July 27, 2022

How To Escape Tutorial Hell (For Developers)

Have you ever finished a developer course, went to try and use what you learned to build something, and felt like you completely forgot everything you just learned? This is much more common than you think. Most importantly, it does NOT mean that you’re incapable of becoming a developer.

You most likely got trapped in tutorial hell. In this podcast episode, I not only shared advice on how to escape this but also how to be as efficient with your learning as possible as you progress forward with your journey of learning how to code.


🤝  Join our junior friendly developer community:

🔥  Want more personalized help from me? Here are the paid mentorship and review services I offer:

❤️  If you find my content helpful, please consider supporting me by becoming a channel member and get access to additional perks. Every little contribution helps and is actually used to pay my bills.


Disclosure: Some of the links below are affiliate links. This means that, at zero cost to you, I will earn an affiliate commission if you click through the link and finalize a purchase.

📚  Web development books and other products I recommend:

Dev Interrupted
Behind every successful tech company is an engineering org. We tell their story.

Listen on: Apple Podcasts   Spotify


Don Hansen:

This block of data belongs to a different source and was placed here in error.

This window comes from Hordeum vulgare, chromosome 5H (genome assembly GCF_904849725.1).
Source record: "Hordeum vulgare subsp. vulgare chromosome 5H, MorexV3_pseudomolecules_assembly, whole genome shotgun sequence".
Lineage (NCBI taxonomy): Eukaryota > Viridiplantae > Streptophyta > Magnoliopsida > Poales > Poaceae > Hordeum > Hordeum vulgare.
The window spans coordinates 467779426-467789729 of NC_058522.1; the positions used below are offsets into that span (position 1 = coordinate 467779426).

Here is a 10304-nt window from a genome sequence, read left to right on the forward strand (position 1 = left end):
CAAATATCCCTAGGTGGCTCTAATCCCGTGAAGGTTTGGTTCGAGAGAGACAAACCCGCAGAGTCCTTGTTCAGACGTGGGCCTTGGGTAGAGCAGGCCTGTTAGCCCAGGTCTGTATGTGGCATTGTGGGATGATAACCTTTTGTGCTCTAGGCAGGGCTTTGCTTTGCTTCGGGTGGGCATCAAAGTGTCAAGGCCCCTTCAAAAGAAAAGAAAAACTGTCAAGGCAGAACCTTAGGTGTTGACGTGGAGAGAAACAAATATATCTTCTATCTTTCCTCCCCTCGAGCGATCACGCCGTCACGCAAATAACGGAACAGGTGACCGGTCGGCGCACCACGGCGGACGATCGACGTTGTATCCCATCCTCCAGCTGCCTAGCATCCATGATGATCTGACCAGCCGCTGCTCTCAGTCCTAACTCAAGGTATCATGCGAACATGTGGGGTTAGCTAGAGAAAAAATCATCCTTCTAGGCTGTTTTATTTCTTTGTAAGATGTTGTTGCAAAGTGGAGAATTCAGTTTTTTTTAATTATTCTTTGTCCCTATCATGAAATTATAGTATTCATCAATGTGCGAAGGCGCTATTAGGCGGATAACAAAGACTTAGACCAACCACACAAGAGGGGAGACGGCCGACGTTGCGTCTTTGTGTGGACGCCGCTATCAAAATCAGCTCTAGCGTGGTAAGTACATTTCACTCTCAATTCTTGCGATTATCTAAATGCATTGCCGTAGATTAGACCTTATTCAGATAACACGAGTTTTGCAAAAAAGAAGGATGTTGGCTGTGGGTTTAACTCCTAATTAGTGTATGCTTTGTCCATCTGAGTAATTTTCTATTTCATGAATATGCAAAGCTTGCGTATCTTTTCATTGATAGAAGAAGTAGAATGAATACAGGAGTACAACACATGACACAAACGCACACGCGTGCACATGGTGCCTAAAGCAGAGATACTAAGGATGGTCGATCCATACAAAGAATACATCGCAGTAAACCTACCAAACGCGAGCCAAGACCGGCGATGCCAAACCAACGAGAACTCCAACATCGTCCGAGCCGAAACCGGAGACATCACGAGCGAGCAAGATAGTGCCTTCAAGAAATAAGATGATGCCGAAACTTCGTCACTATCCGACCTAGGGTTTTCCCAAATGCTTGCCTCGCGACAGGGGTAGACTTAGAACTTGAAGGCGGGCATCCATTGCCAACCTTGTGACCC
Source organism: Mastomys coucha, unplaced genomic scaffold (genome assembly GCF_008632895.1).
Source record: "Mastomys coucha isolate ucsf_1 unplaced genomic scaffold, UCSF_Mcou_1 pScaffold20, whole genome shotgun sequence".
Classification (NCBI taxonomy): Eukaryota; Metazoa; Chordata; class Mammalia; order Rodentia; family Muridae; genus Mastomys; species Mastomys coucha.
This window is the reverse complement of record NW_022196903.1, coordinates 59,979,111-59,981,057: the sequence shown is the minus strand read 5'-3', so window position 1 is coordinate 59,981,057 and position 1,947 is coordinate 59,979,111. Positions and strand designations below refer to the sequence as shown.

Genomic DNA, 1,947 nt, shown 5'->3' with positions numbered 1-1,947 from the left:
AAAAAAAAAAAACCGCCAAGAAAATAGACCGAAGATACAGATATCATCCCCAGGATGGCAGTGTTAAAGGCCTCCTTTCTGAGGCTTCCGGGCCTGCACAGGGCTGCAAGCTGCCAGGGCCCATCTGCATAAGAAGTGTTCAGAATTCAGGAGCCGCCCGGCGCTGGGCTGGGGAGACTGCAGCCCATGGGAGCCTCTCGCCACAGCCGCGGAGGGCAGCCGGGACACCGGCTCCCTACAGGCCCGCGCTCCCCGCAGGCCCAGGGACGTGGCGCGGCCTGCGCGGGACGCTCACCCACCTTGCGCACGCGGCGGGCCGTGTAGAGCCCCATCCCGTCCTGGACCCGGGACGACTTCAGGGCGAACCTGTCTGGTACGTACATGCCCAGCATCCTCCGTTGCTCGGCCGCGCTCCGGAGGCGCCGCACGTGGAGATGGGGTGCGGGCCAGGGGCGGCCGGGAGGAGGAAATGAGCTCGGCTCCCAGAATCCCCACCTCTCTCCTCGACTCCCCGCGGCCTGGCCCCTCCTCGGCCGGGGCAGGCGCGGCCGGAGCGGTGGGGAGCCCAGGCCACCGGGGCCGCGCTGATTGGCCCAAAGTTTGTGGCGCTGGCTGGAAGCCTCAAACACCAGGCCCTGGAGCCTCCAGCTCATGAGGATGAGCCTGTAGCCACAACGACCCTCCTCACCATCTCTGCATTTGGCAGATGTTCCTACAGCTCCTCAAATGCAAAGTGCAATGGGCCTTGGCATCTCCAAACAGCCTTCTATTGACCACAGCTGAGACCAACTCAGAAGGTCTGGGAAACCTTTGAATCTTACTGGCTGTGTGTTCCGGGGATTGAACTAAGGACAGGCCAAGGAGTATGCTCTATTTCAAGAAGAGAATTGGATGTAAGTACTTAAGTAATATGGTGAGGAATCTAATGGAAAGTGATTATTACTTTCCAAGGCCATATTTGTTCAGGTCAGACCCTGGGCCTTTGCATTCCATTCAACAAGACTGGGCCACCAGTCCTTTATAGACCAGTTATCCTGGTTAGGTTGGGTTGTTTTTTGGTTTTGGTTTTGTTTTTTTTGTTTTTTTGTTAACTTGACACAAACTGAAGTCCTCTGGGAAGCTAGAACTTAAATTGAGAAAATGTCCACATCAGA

Tutorial hell did you know, 95% of aspiring developers are stuck in tutorial? Hell I have no idea if that's true or not, but I am telling you this holds so many aspiring developers back. It is crucial that you don't get stuck here. Anyways, we're gonna be diving into that today. Uh, for those that are new, welcome to our web development podcast, where we help aspiring developers, jobs, and junior developers grow. Kind of, I don't know. I've been saying that so long, essentially. We just help aspiring developers navigate through all the bullshit. That's it? Uh, yep. It's after 30 seconds so I can cuss. All right. Cool. So tutorial hell is a spot that a lot of people don't even recognize Starn I would argue a good chunk of people. when they come to me, they're often struggling with being able to build stuff. So they've gone through these courses and spent months going through these long courses, taught 'em so much syntax and programming concepts and how to build stuff. Right. You just learned how to build that navigation. You just learned how to build that hero. Image and like position stuff and build some interactivity with even like, you went through a tutorial that you had to put up a, a server, right. You could even build your own API amazing stuff. Right. And then, you know, you're following along with the tutorial and you try to build your own project and you get past the hump of like, okay, what do I even build? Right. But then you finally, you're like, I've always wanna build this, you know, what. I'm gonna try it with what I just learned and then blank. Nothing. You, you it's like, you didn't learn anything. How frustrating is it to spend so much time? Especially like when you hold a full-time job, you're doing this on the side. You spend so much time and then you go to build something and nothing comes out. I'm telling you I've been there. I've been pissed off at. And I'm like, I've even thought like, is this for me? I cannot believe that I can't take what I just learned and build something out. What the hell just happened. Right. The problem is people. Okay. Software engineering is so weird. If you are someone that was successful in traditional education. and you are used to going to a classroom and you are used to getting assigned assignments and going through lectures and then getting tested on it. And then. You know, learning new concepts and remembering that and using note cards to remember that and try to reinforce that in your memory and then getting tested on that for your final quiz or your final paper, whatever it is. And then you do that. You get an, a, B, C, D, or if you're like me an F in some cases in traditional education, cuz fuck traditional education toss all of that to the side. Right? You don't need that anymore. You don't need that style anymore. you have not even trained for what it takes to be a software engineer, but you have to understand that you have to toss that aside and you have to realize that learning how to code is going to be a very different experience. There's no test at the end. there's no test at the end. And people like creating note cards for becoming a developer and trying to understand concepts. I'm telling you it like fine. If you want to do that at a very fundamental and basic level to remember like really simple concepts, fine, but you have to, you have to take that knowledge and you have to implement it. You have to reinforce it. And we're gonna talk about a few different ways to reinforce that knowledge. You're not the goal isn't to remember everything. It's not it's to literally learn some stuff, get your hands dirty. And so I'm gonna tell you something that like really throws people off. If you've spent an hour learning something, uh, on a course, you should be building something to reinforce it. Literally just an hour. You're learning some syntax. You need to toss that course aside when you're done with that module or whatever, and then build something with. Right. You need to try it. You have to, and it happens that early. And for I'm telling you so many people, maybe you're this person you tell me if you are in the comments, if you're on YouTube, whatever. Um, if you are spending weeks months without building anything on the side, you are wasting so much time. That knowledge isn't. Going to stick unless you implement, unless you apply it in a different way, unless you apply it to an actual problem, unless you build something that kind of makes sense. Something tangible, even if it's like a tiny little feature of a website that you use constantly. Right? So for example, let's say you're just learning basic positioning. Um, maybe like you're a big fan of Twitter and maybe you just build what a tweet is. Right? You have a little. little div and you have little divs inside of it that have different information. Right. And you build that. You implement it. So what your tutorial said to do, who cares way too many people get caught up? Like, what should I build? Right. But try to relate it to features, like when you learn positioning, you're like, okay, I've used what hundreds of websites that have used different positioning techniques with CSS on it. Like, let's take like a really small piece of that. So I don't feel overwhelmed. I'm gonna build it right. It doesn't have to be perfect. You don't need to feed a with backend data, et cetera. Like obviously those applications are big. Those features are big. Just. Try to break it down into the simple aspects, right. It's gonna have. Little front end little HML CSS. And you're gonna have some text, maybe a button, right? That's huge. If you can build something on the site, a little feature on the site to reinforce that module, that one hour module that just talked about positioning. That's huge. And if you didn't learn how to color the text yet fine. Don't color it. If you didn't learn how to, um, you didn't learn like the proper way to center it, I don't give a fuck just center. Center it the way that you just learned, right? You're gonna learn different way. Centering's gonna be fun if you haven't even learned that there it's, it's, it's fun. Just frustrating slash fun. So, but I think people need to break out of a good course. So here's the thing, a good course. When you go through it, you spend an hour in it and you feel good about it. You feel like you're learning, you're passing the challenges. A good course will make you feel like you're remembering it. A good course will push you along. And a good course should. but where a lot of courses lack is it's just one way of running that through your head, to be able to understand it. And you need to basically understand what you just learned and apply it to like five different situations, five different types of features, and it's really gonna help reinforce it. So. Think about like small things that you could build. Again, try to relate, simplify these large applications and think how is positioning? How can I practice positioning with this tiny little feature, right. Start trying to train your mind to do that. It's not gonna happen right away, but the, the faster you can do that, the faster you compare it with your course, that's phenomenal. There are other strategies. I'm not a huge fan of no cards. I don't think remembering specific syntax is helpful. I don't think like remembering syntax, that's actually the easy part. Being able to create implementations and understand the problem you're creating and even focus on the efficiency and the structure of your implementation. Those are harder concepts that are gonna take a while to learn. Like just remembering the syntax. You'll eventually, remember it. Stop trying to remember the exact syntax it's irrelevant. Especially in the beginning, you will pick it up through repetition, but also one thing you can do is when you're practicing that feature. a really cool thing you could do well. So you, from your course, you could even say, okay, um, this is where, like you hear about this imaginary duct thing. Buy one, actually. Yes. Buy an imaginary duck. I've been wanting to create imaginary, not imagin. Okay. Buy a rubber duck, a real rubber duck. I will eventually sell them with my logo on it. Okay. Listen, if I'm giving you money, I want some, or if I'm giving you advice, I want some money for it. Right. But for now it's free buy someone. Else's rubber duck. You put it aside, you learn that module. You, you basically, you learn some of the concepts that you. Are going to have to apply now, but even before you apply it, try to explain it to this rubber duck. So rubber Duck's dumb. So rubber duck has no idea what you're about to teach it. Right. It sounds silly. I'm telling you do it. Look at rubber duck in the eye and you explain how frustrating. Positioning things with float floats are and why it's frustrating. And even going through the concept of trying to explain like, okay, here is what floats are used for. And here is where they start breaking down. And here's where. You know, like some of the bugs that can happen and you could even think back like, okay, this module, show me the proper way to use afloat, the improper way to use afloat and like, try to explain what you just learned to that rubber duck. That's you're you're training your mind to start applying what you just learned in a, a slightly different context, actually, a slightly more complex context, getting your mind trained, to be able to kind of just toss that concept around in your head. In just different ways. Look at it in different ways. Look at it in different angles, try to teach that rubber duck, which is very different than you learning the concept. It starts training your mind to start essentially using that concept and implementing it in a, a slightly different way. And when you start training your mind to think about things in a more complex manner and apply it to specific situations, teaching that rubber duck is a different situation, it's gonna help solidify that concept. Right. And so you just taught it to that rubber duck and you're like, you know what? All right. Don told me to build this really, really simple feature. You know, I'm gonna take, uh, with floats, I'm actually that Twitter card or whatever, I'm gonna go ahead and position things with floats. We're gonna see what happens. Right. We're gonna break stuff. It's okay. If you break stuff. And so then you apply floats to that tiny little feature that you're building out and you code it out. Right. And if you have to look stuff up, here's the key thing. If you have to look stuff up, that's okay. That's normal. I am telling you. You're not trying to remember this stuff. It will get reinforced in time. Give yourself time. If you have to look stuff up, try to avoid going back to that tutorial and look up API documentation for it. Right. So what API documentation exists that talks about how to use floats? look that up, just something different than your course. And here's also another neat thing. When you start going through like different courses, that'll explain a concept in a different way. Sometimes there are certain courses, that'll explain it in a way that resonates with you. And then sometimes you're just like, I don't get a synchronous behavior. Like what the hell is happening here? I get lost. I'm Tony. I am someone that got lost with asynchronous behavior. Um, actually I'm gonna give a. Yeah, we're gonna go down this road. I got lost with asynchronous behavior. It was kind of confusing. It was floating around in my head and it took a long time to grab it, but it really threw me off was promises and JavaScript. What the fuck is happening in promises? I, I feel like it, it threw me off for so long and it was so I would go through different, um, educational material to try to understand 'em they would even explain it in a different way. And, um, then I've. We were, it was in a coding bootcamp and we were explained it in a couple different ways. And like, I think I started getting it in the last portion, but I still, like, I went through courses and it helped, I supplemented, I supplemented with more and more education. And then. I even tried to apply it. And then I still blanked. I, I was getting closer, so it's just trial and error. And then I would go back. I would learn like a different resource or supplementation resource to try to understand it. I'd get a little bit further. I'd understand it a little bit more. And then, you know, I would get stuck and then. then I remember we built a promise library. We built a really, really basic version of a promise library. It sounds really weird to say, okay, I don't understand promises. So I'm gonna build an entire promise library. Like, how the hell am I supposed to do that? But when you really simplify that down and you go, like, when you look at. Everything that, um, when you look at how a promised library is built and you understand the basic concepts of that, and you try to rebuild that thing to understand like what's happening under the hood, right? So maybe you're just doing it with. um, asynchronous calls and you really dumb it down and simplify it down and you build your own promise method. That is it. It's forcing you to think about what you're doing. You're essentially breaking down this really advanced concept into smaller, um, smaller concepts that you can understand a little bit better. It's a really, like, if you're really stuck and you've gone through multiple resources, you try to code it out, like try to build a basic version of it. Like for example, react virtual, Dom, what the hell is going on with a virtual Dom? It is so confusing at first. It's so confusing at first. But one strategy we did is like, You know, we went through Jake where we picked it up and you, you could do this with vanilla JavaScript for people that are like hardcore or vanilla JavaScript. Sure. Whatever. Um, but we rebuilt a very basic version of the virtual Dom that would update in similar ways that the virtual Dom would build. Right. And so we broke down where like, okay, reacts is really scary monster. It's like very scary stuff. I and complex stuff. I'm never gonna understand it. So we took a piece of that. that's still very complicated. And then we try to rebuild it and we had to break it down into all of its small parts and really understand how that virtual Dom worked. I'm telling you whenever I would get stuck with super advanced concepts that got me through it, and now things started to click and they don't, there's not this giant light bulb that just brightens up your whole. Uh, vision and you're like, I got it right. It's a little light bulb. You're not aiming for these big leaps of like, oh, I understand everything about promises. Now. I understand everything about positioning now, et cetera. It's little leaps, it's little wins and you have to recognize those little wins. And sometimes it helps just to look at your code a month ago. are there any, like when you look at what, so you're progressively gonna build more complex projects and when you go back to one of your first projects, look at your code and just think, is there anything that I would change? Would I do things differently? And if the answer is yes and you're like, I actually would probably change this, or I would build this function in a different way. That's huge. That's growth. And I think sometimes people start losing. Um, they start losing the ability or they never really built it up, but you have to develop the ability to analyze your growth as a software engineer, cuz let's face it. This is a long journey. It's frustrating. And if you feel like you're just spinning your wheels and nothing's happening, you're not making progress. It's discouraging. It's yeah, I'm I wanna do a video on motivation with software engineers. I'm I'm gonna give you a heads up the thumbnails, probably gonna be fuck your motivation. And that's gonna be an interesting conversation, but you have to I'm I'm telling you almost no one is gonna become a software engineer without seeing progress being made. It, it it's frustrating. I'm sure you've experienced it. Especially people coming out of a coding bootcamp and you're like, I learned all this stuff, right. But now I'm trying to build my own stuff and it's not really, first of all, when you come out of a coding bootcamp, you're gonna get that. It's gonna take a while for things to solidify, but even the self-taught path, you have to analyze your own code and you have to be patient with yourself. You have to be patient with yourself. And if one way of learning something, doesn't work. Try another. Tries. Sometimes it's even switching to a book that can help teach you it. Sometimes it's switching to a video. You don't like the text and you wanna switch to a video and someone explaining it to you in your own way. Um, that's the thing I used to think. Like there are so many courses. If I created a course, no one would wanna view it. And I, my perspective has definitely changed. And I think sometimes you just have to find the creator, the author of that course. They teach it in a way where you kind of just get, and sometimes it takes some searching. So for people feeling discouraged, like you're going to these courses, you're like, maybe this isn't for me, I'm telling you pretty much. Every developer has felt that at some point, and there are so many different methods to get past that. And so I highly, I highly recommend you, you, as soon as you can start building your own projects. So there's this, I, I kind of talked about being able to apply what you're learning. In different ways. And a lot of times it's just implementing, implementing its coding. It's building features, building another feature that uses it building another feature that uses a loop, building another feature that uses a loop. Right. And it's through a lot of repetition through solving different problems, but also. As a software engineer, you are 100% a problem solver. You are a lot of software engineers avoid this. A lot of software engineers just want code. And you know, they want to like develop more efficient algorithms, et cetera. I don't care what position you are at. You are gonna be a problem solver. First, you, your opinions about how to solve the problem before even technology gets introduced matter. And I think software engineers need to start thinking about this stuff because a huge question, mark, in people's heads. how do I figure out what to build again? That's gonna come with time. I gave you a recommendation previously to do it, but like you have to start training yourself to identify problems that exist. Another strategy. I highly recommend if you're going through courses and you're starting to think, okay, what do I need to build? What do I wanna build? What's gonna help reinforce what I'm learning. Think about your old in. think about the problems that existed in your old industry. Think about the crappy, you know, what shitty software that you used that frustrated you and made your job twice as worse. Think about that software. Like really feel it, think about the offer. Feel some hate, feel some hate motivation. No, don't, don't hate him, but like I'm, I'm serious. Think about that software that sucked or that software that you wanted. Can you build that software? You're now learning tons of skills. You're you're learning tons of technical skills to be able to create solutions that solve real problems. You have so many opportunities to look in your past. You have so many opportunities to look at other applications and what exists. Like I, I, a lot of you are probably on social media. You're constantly seeing people complain about things and building new things and coming up with new ideas and getting frustrated cuz these, uh, certain ideas don't exist. If you aren't connect with people on tech on Twitter and hear what they're talking about, hear what they're kind of curious of building. And like, I wish I had this tool, et cetera, just get more involved in the developer community and just like even businesses in general, you know, when you become a professional developer, you're probably gonna be building tools for businesses. Um, get yourself trained to be able to identify that. And then sometimes it takes, you gotta make a little bit of progress with your courses to know what you can do with code and what tech can do in general. Sometimes there's more generic videos that can showcase that. And eventually. eventually you're gonna have these kind of abstract ideas that like you don't, you don't even know if you can create an application for it. You don't know if it exists or what it would look like or how you would code it. And then you start progressively getting better with your courses. And eventually this comes together. Eventually you start learning enough to at least build a feature, a subset. Of this software you wish you had in your old industry, you're like, okay, that was actually easier than I thought I struggled with it, but I eventually built a small little feature. What else could I build? Let's start breaking this giant application down that I, that all of a sudden doesn't seem so abstract now that I have more technical knowledge. I'm like, I actually, I can think of a solution for it. Uh, or I can think of like a really cool feature that I wish I would've had in my old industry. what I'm telling you. I feel like I've told a lot of aspiring developers and a lot of aspiring developers feel discouraged because things don't click right away things don't, it takes a while for things to click and they struggle with implementation, especially the first time that they try it. And I think. You need to really be patient, give yourself time, break things down into smaller components of the ultimate thing that you're trying to build. And sometimes it's just diving into different types of courses that are gonna teach things in a different way, picking up a book instead, uh, you know, building that software, uh, from the ground up and like really breaking that, that software down. Or like, if you're trying to learn. A certain type of concept. That's really advanced breaking that advanced concept up and maybe building a few functions that are gonna do what this function ultimately does. And just your mind to think about things in a slightly different way. So tutorial hell is really easy to escape if you've been trapped in it for a long time. Sometimes that means, you know, you gotta go back and learn some fundamentals. Sometimes that means you gotta go back to your course and try to pair some projects with some of that material. But. It's easily escapable. And I think a lot of people overwhelm themselves. Um, and they get down on themselves and they make themselves feel like they're not intelligent enough, not capable enough to, to build real software that companies are gonna pay them for a. I had those feelings, I almost gave up because of those feelings. And I'm telling you I'm laughing right now because I was so fucking stupid. I had no idea what I was talking about. I had no idea. I, I can't believe I've even humored these self-defeating thoughts. Like in the moment, it can feel very discouraging as a professional developer with some experience behind me, I'm telling those were just self-defeating thoughts that I just had a, okay, got it. I'm gonna move past that thought. I'm gonna keep coding. Eventually this is gonna click and it does. It does eventually click, but you have to do project work. You have to build stuff. You have to have to have to build stuff. And that's where people get trapped. That's where people get trapped. I think that's all I wanna say about, um, tutorial hell, I've talked about it, different, um, aspects, but it's a mindset thing because I think eventually you do escape it and you get more comfortable. You get more confident with what you can build. It's literally just pushing forward and. Building projects and making sure that you're pairing actual implementation with your courses. That's it, it's really simple. It's not necessarily easy, but it is simple. And it's a mindset shift. Give yourself enough time to start letting that mindset integrate and listen to this video again. Um, if you wanna listen to this video or listen to the audio again, to just when you'd start feeling down, do it. Um, but yeah, that's it. That's all I have to say. Uh, tutorial health for now. I think it's, it's pretty simple. Everyone's gonna have a different, unique situation. Um, if you want, if you have questions, more questions about it, we can do more videos on this. That's fine. That's fine. I'm always happy to dive into kind of these like mindset, soft skill stuff. Um, but yeah, let me know what you think of the comments and if you haven't already feel free to join our junior friendly discord community, um, Yeah, the link is in the description and I always forget everything I'm supposed to tag at the end. I don't know, join our disc community. We'd love to have you. That's it. I'll see you in the next episode. Everything.